A fresh coat of paint for the living room, a custom-made dream kitchen or a pergola in the garden – it is not only Germans who are reaching for their hammers, saws and paintbrushes. With countless TV programs, magazines and websites giving advice and handy hints, do-it-yourselfers can easily transform their own homes without paying the professionals. All over Europe, DIY enthusiasts are making the most of these opportunities. And the joy of being creative in the home is not at all limited to the younger generation. In fact, it is older people, in particular, who like the satisfaction of reaching for their hammers or power drills and decorating their own homes.
Minimalism or elaborate decor, plain-painted walls or patterned wallpaper: no matter what the current trend, Europeans are interested. These are the findings of a survey of 500 respondents in each of several European countries, who bear the main responsibility for decorating their own homes, carried out by GfK Panel Services, Living und Retail department. Top of the league table for staying abreast of the latest trends are the French, more than half of whom keep themselves regularly posted on “le dernier cri”, or “last word”, in stylish living. Germans come in equal second with the Spanish, with 43% of survey correspondents in both these countries saying they thought it important to keep up with the latest trends in home decor. However, a home is not modernized by its residents simply keeping up with new ideas, and this is what the French, Spanish and Germans also believe. Consequently, they set about directly converting their knowledge into action, so that they can enjoy actually seeing new trends within and on their own four walls. The joy of decorating and creating is shared by at least 50% of those surveyed in each of these three countries, and in Germany, the figure is as high as 60%. Looking a little further north in Europe, a different picture emerges. The British are in a class by themselves in terms of both their interest in home decorating and furnishings and the will to try something new themselves, and in the UK, only about 30% of survey respondents expressed any enthusiasm at all.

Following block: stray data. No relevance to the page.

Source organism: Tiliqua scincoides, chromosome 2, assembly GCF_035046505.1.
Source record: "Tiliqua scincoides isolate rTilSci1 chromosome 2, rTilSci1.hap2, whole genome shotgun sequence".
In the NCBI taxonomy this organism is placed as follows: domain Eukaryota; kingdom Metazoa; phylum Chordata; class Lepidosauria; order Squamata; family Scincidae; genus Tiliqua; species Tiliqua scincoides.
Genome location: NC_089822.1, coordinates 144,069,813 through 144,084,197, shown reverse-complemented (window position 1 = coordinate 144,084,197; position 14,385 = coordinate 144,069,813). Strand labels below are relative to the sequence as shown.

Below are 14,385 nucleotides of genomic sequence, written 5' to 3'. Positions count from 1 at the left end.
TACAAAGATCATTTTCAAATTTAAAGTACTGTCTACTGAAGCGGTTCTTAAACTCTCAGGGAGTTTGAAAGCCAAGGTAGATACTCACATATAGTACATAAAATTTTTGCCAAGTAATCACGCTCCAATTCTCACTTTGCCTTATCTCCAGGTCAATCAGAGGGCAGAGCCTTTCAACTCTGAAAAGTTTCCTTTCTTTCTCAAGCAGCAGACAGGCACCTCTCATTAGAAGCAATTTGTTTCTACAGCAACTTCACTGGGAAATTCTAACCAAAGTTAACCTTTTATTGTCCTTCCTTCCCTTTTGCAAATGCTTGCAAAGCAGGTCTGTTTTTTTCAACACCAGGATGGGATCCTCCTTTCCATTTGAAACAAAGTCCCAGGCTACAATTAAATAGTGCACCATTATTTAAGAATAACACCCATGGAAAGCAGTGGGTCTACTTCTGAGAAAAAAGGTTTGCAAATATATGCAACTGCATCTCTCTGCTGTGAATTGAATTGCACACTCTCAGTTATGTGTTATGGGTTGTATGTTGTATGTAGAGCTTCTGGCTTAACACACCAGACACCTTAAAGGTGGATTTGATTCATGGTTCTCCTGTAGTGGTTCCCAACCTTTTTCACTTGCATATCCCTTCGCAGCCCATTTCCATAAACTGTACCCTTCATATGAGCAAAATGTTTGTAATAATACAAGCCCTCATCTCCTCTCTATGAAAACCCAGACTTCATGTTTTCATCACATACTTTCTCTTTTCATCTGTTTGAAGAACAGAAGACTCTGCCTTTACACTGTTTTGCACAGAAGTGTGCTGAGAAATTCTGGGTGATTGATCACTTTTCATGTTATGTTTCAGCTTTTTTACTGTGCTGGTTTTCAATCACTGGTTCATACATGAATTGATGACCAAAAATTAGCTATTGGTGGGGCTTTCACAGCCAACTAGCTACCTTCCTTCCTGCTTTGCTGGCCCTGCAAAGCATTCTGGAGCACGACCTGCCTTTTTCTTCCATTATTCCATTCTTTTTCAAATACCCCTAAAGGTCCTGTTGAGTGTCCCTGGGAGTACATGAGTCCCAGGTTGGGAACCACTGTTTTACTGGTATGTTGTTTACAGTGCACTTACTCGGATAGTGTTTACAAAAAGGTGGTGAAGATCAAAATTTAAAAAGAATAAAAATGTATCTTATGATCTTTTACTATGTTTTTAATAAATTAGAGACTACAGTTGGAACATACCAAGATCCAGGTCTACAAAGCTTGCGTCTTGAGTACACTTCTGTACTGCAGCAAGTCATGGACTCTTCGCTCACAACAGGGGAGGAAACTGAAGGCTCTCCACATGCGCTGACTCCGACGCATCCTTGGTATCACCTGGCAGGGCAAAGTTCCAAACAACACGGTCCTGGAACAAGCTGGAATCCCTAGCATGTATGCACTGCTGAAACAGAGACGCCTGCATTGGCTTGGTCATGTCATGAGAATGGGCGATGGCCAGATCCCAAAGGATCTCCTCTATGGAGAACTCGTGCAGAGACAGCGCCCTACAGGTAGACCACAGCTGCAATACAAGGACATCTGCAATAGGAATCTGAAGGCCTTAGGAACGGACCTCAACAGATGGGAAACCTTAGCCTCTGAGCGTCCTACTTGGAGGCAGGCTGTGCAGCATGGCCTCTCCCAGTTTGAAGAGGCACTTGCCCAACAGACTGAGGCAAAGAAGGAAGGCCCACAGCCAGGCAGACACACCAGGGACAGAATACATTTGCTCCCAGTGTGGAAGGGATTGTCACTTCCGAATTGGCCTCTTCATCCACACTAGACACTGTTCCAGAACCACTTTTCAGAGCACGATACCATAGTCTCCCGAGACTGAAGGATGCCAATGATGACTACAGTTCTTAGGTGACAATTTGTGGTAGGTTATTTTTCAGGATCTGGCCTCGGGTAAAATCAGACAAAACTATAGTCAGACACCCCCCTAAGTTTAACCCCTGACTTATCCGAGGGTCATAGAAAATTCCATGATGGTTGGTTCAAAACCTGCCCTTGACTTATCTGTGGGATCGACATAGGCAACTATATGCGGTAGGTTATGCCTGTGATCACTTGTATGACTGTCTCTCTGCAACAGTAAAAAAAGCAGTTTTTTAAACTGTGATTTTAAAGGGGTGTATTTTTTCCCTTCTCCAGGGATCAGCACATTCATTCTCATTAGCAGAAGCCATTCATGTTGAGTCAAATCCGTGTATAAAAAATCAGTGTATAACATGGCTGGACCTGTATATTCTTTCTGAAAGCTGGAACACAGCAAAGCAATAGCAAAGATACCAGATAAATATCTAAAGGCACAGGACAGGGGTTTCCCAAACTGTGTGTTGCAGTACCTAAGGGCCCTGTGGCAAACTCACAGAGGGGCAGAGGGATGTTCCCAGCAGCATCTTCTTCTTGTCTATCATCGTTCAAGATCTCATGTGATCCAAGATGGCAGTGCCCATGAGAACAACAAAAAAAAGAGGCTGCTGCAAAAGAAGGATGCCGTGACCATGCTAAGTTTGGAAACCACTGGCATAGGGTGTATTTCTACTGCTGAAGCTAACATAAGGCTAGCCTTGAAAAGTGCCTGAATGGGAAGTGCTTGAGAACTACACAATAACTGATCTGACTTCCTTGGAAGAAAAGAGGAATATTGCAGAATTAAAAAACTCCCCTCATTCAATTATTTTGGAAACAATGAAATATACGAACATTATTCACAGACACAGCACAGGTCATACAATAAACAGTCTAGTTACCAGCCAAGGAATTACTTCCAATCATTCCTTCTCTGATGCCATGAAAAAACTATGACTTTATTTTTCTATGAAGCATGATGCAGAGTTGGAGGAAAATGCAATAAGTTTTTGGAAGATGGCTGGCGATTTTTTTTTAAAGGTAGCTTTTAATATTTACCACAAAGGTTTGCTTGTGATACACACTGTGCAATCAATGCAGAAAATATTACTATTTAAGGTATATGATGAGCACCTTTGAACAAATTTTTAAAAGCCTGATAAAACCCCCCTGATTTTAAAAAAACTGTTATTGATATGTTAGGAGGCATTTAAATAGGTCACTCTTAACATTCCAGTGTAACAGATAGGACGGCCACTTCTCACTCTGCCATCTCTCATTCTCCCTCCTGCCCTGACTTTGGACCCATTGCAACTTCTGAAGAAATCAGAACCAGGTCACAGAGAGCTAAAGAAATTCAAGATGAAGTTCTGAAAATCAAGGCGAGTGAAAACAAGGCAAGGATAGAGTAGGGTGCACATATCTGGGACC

Once they have identified their favorite trend, do Europeans immediately head for the nearest DIY store? As if! Before buying anything at all, they want detailed information on products and prices. Only half the Europeans surveyed are tempted into impulse buying by special offers. Before embarking on any renovation, decoration or garden projects, the predominant majority study the brochures, leaflets and websites of home furnishing and DIY stores. Nearly 80% believe it is important to know in advance where to find the best offers. Almost as many go for an overview of the product range first before buying, and around 70% take their time to compare prices to make absolutely sure of having found a bargain. A similar proportion will obtain comprehensive advice before they ultimately visit the store offering the best price for the item they are after. However, anyone believing the price is the sole criterion will be very much mistaken. Ultimately, 77% are prepared to dig deeper into their pockets for quality products.
Whether wallets are opened or remain firmly shut depends on a series of factors. Overall, it is evident that when it comes to renovation, buying is governed by pragmatism, rather than impulse. The majority of respondents – over 80% – state that a good price-quality level is one of the decisive arguments for buying the item in question. However, there is a yawning gap between levels of expectation and actual satisfaction and only around two thirds professed themselves to be satisfied with the actual price/performance ratio, which is 15% fewer than those saying this was an important factor in their purchasing decisions.
Almost as many said that it was not only price, but also a wide variety of choice in the ranges that was important to them. 77% of survey respondents claimed they would not buy the first item spotted, but that they would select the product they wanted from a comprehensive range. However, this does not always appear to be the case and certainly here there is also a marked gap of almost 10% between aspirations and reality.